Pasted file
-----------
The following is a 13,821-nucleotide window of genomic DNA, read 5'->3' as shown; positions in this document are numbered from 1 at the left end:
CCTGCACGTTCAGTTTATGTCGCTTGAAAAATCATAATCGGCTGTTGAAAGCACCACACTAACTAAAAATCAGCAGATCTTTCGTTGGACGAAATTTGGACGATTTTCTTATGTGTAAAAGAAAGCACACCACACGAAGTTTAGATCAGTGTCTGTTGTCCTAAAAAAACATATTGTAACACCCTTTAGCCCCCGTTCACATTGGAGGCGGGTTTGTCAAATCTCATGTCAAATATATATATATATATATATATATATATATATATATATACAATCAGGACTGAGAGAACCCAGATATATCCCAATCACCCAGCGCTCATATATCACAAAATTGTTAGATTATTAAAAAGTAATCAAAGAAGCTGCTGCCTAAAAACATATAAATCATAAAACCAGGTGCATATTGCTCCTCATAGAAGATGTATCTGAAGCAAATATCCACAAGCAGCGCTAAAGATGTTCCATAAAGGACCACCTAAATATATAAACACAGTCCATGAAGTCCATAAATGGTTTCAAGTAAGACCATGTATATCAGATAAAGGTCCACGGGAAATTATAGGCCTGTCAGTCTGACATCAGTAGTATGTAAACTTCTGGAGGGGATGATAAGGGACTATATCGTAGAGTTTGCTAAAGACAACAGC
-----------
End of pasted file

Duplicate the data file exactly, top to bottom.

The following is a 13,821-nucleotide window of genomic DNA, read 5'->3' as shown; positions in this document are numbered from 1 at the left end:
CCTGCACGTTCAGTTTATGTCGCTTGAAAAATCATAATCGGCTGTTGAAAGCACCACACTAACTAAAAATCAGCAGATCTTTCGTTGGACGAAATTTGGACGATTTTCTTATGTGTAAAAGAAAGCACACCACACGAAGTTTAGATCAGTGTCTGTTGTCCTAAAAAAACATATTGTAACACCCTTTAGCCCCCGTTCACATTGGAGGCGGGTTTGTCAAATCTCATGTCAAATATATATATATATATATATATATATATATATATATATACAATCAGGACTGAGAGAACCCAGATATATCCCAATCACCCAGCGCTCATATATCACAAAATTGTTAGATTATTAAAAAGTAATCAAAGAAGCTGCTGCCTAAAAACATATAAATCATAAAACCAGGTGCATATTGCTCCTCATAGAAGATGTATCTGAAGCAAATATCCACAAGCAGCGCTAAAGATGTTCCATAAAGGACCACCTAAATATATAAACACAGTCCATGAAGTCCATAAATGGTTTCAAGTAAGACCATGTATATCAGATAAAGGTCCACGGGAAATTATAGGCCTGTCAGTCTGACATCAGTAGTATGTAAACTTCTGGAGGGGATGATAAGGGACTATATCGTAGAGTTTGCTAAAGACAACAGC